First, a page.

OT Well, the ideal Method hasn’t been written yet.   In addition to Vysotsky’s, Sychra’s (posthumous), Morkov’s and Soloviov’s there are several Soviet methods that can be more helpful in getting one oriented on the fingerboard.  But that is a type of thing that everyone can do anyway, without a book.  And the Soviet methods (by Sazonov and Vavilov) won’t give you insights into specifically Russian seven-string textures and techniques.  For this, Sychra’s method has several very important pages at the beginning.  There he shows typical passages and ornaments on adjacent strings, something that is used all over his compositions.  These pages should be copied and put on one’s wall.

The other priceless introduction to the aesthetics of the 19th-century Russian guitarists lies in Sychra’s 4 “Concert Etudes” –– this is the commercial title from Matanya Ophee’s publication, Sychra’s title is much more modest.  His 1817 publication was called “Practical Rules of Playing the Seven-String Guitar in Four Long Exercises.”  I think, he never thought of these piece as “concert anything.”  Still, they are amazing –– they cover every texture, every passage, every possible key.  If you can play all four –– you can play anything.   I strongly encourage everybody interested in the repertoire to plough through all four of them.   The fingers of both hands are neatly given, it’s really the best method for our instrument!

RM Can you explain the differences between the St Petersburg and Moscow schools? 

OT This dichotomy goes back to 1854 brochure by Mikhail Stakhovich, a student of Vysotsky.  His teacher (Vysotsky) probably never left Moscow, and was associated with all of the things typical for the old capital –– folksongs, merchants, and, of course, Gypsies.   Sychra left Moscow already ca. 1811, and most of his activities were associated with the “Northern Capital,” including his St. Petersburg Journal for the guitar that “As from beyond the forest” comes from.  A former harpist, Sychra was obsessed with articulation – but not the same type of articulation that today’s 6-stringers would be interested in.  Neither of these two gurus promoted rapid i-m or m-i passages.  Instead, both Sychra (St. Petersburg) and Vysotsky (Moscow) advocated some clever combination of harp–effects and left–hand legato.  The difference between their schools, then, lies in the following:  a) repertoire –– Vysotsky was mainly writing variations on Russian folksongs, Sychra –– mainly arrangements of keyboard, orchestral, or vocal works by Russian and Western composers;  b) the degree to which the left hand is involved in terms of long legatos, slides (also notated with slurs), and –– supposedly –– vibrato (there is no marking for it) –– Vysotsky went overboard;  c) the presence and absence of right–hand fingerings –– Vysotsky and his students pretty much did not notate them at all.   This attention to the right–hand fingering earned Sychra the reputation that he valued the right hand more than the left one, but to say “Moscow = left hand” and “St. Petersburg = right hand” would be a major simplification.  Easy to remember, though.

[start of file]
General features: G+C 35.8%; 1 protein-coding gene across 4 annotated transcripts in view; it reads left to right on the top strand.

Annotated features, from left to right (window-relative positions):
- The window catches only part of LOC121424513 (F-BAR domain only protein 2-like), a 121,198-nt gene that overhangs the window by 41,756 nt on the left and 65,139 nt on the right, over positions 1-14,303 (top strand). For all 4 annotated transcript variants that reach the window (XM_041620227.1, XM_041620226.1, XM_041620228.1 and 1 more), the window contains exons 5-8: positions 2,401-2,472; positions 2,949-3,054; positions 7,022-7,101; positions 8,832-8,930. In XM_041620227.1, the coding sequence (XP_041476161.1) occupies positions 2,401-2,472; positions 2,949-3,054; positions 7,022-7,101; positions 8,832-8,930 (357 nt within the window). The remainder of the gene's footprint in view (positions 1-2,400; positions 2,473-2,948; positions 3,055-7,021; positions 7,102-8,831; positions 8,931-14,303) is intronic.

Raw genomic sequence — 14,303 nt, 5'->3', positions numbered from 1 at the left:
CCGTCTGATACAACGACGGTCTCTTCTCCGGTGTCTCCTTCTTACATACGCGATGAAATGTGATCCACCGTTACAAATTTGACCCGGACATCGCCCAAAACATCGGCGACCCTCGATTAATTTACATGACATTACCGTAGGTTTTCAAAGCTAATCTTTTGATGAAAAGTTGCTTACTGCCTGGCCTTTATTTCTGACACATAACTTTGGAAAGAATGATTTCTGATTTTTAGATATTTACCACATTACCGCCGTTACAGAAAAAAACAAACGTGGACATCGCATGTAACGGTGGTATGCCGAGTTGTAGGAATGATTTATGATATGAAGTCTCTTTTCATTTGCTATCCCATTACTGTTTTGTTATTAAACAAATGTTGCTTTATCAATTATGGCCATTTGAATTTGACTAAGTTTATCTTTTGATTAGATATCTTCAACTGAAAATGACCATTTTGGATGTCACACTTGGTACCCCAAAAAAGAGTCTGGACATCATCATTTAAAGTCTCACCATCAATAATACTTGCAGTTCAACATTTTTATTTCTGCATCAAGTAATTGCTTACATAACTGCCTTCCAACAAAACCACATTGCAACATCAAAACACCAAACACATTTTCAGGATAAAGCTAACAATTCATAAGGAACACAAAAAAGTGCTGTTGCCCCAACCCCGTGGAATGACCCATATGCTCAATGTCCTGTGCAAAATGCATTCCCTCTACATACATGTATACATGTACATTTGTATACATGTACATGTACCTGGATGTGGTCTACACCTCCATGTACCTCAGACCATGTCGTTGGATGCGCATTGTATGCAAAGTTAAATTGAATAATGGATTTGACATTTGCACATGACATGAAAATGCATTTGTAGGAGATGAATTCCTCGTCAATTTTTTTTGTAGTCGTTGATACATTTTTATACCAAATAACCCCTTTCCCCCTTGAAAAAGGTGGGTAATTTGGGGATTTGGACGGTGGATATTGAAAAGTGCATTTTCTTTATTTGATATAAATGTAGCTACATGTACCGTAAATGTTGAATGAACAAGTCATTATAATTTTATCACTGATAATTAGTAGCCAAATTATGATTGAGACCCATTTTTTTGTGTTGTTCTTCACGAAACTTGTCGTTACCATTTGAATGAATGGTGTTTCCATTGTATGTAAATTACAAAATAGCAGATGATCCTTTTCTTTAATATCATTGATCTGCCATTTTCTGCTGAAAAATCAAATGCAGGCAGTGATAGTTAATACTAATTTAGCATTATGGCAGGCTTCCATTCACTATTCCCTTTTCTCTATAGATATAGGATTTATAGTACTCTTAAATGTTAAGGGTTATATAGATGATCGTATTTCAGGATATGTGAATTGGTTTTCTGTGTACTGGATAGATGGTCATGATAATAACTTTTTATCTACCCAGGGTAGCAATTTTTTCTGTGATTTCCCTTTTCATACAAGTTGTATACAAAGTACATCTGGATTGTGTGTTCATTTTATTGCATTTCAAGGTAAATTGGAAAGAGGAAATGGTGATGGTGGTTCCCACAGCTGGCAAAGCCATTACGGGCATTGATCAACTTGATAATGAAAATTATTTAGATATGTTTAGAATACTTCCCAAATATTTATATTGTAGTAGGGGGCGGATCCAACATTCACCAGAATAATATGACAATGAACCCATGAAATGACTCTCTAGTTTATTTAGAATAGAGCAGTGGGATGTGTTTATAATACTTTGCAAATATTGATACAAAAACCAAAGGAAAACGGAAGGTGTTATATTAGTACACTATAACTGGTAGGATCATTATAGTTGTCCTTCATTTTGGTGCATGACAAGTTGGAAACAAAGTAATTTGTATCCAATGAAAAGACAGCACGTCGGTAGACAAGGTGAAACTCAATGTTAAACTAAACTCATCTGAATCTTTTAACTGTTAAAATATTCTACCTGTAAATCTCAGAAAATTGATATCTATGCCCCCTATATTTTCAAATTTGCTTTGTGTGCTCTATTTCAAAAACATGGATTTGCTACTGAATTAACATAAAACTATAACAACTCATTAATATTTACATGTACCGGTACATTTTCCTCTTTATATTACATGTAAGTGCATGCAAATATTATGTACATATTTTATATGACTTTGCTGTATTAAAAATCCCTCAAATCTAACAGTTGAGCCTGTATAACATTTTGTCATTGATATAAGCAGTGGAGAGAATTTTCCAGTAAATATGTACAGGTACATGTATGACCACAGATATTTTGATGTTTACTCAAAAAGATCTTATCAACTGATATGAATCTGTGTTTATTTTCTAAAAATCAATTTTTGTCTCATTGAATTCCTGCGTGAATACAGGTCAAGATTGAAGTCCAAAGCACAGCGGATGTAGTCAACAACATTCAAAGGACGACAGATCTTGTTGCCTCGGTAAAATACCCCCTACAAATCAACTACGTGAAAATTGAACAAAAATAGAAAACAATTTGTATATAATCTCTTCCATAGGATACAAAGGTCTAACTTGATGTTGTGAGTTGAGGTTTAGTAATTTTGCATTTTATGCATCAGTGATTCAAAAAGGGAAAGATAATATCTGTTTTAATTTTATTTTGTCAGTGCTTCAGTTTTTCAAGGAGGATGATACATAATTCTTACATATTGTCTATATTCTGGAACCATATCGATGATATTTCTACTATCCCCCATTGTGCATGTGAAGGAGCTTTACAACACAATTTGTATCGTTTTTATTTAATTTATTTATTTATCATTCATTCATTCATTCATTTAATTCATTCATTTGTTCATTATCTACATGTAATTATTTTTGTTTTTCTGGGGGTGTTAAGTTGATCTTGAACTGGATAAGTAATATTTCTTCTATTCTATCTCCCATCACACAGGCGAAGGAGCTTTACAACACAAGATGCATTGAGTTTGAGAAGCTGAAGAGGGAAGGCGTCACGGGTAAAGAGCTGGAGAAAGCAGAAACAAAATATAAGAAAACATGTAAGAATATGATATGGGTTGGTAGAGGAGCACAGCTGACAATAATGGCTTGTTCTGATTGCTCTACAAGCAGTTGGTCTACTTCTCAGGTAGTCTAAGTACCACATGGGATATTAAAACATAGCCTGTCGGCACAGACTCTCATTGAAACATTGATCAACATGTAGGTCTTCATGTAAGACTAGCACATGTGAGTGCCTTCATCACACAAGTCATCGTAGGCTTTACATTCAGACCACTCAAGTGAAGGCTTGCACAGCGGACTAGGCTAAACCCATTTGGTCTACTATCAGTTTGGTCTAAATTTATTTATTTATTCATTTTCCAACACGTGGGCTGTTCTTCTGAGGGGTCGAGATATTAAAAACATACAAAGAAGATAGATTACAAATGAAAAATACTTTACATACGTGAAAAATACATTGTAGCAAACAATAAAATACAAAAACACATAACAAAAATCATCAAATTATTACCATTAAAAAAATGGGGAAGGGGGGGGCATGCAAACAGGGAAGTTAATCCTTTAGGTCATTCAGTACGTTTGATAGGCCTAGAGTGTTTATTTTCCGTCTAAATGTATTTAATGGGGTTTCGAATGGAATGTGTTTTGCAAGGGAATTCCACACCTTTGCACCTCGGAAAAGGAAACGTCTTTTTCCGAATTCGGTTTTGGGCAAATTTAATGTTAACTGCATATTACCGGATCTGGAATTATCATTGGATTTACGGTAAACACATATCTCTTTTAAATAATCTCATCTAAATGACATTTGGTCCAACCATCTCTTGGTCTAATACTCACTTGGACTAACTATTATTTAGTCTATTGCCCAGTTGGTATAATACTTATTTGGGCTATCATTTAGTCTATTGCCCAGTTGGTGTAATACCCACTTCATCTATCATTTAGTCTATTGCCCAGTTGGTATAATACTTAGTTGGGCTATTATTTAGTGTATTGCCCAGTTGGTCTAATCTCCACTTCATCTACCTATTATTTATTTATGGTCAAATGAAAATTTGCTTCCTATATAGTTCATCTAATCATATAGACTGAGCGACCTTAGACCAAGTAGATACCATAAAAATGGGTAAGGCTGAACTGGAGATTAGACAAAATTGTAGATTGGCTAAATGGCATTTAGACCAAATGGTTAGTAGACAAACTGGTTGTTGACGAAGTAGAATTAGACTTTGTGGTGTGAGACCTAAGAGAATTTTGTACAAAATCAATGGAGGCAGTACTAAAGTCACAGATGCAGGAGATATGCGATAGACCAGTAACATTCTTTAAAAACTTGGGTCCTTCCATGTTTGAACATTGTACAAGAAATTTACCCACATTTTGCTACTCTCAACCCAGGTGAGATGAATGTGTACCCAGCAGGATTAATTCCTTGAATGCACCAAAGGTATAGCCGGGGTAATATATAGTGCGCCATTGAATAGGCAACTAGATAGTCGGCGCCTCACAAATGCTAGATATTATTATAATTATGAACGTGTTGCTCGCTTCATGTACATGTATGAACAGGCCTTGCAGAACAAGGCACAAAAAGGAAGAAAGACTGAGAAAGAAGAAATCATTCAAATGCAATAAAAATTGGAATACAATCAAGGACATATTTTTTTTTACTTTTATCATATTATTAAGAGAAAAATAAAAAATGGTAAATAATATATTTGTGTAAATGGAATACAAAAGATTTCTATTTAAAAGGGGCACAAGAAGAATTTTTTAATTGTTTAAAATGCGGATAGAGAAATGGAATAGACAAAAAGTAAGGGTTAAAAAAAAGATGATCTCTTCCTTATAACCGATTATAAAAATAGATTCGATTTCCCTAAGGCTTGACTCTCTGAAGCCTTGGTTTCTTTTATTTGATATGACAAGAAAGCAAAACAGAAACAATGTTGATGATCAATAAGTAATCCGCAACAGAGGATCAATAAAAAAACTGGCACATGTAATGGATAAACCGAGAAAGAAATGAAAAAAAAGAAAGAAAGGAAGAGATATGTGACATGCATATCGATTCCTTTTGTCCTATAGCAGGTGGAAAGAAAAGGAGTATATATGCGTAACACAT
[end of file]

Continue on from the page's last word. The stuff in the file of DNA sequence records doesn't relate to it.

RM  What are the differences between the classical and gypsy schools? 

OT This is a long story to tell.  First of all, I am trying to limit the word “Gypsy” only to music, not to people who should be call Roma or Romani people.  But if I use the word “Gypsy” in relationship to a human, I always capitalize the “G,” since we are talking about an ethnic group.  Interestingly, the Roma appeared in Russia EXACTLY at same time as the Russian guitar started gaining popularity.  Thus they picked up the new instrument that was popular, quickly learned it, and developed their own style: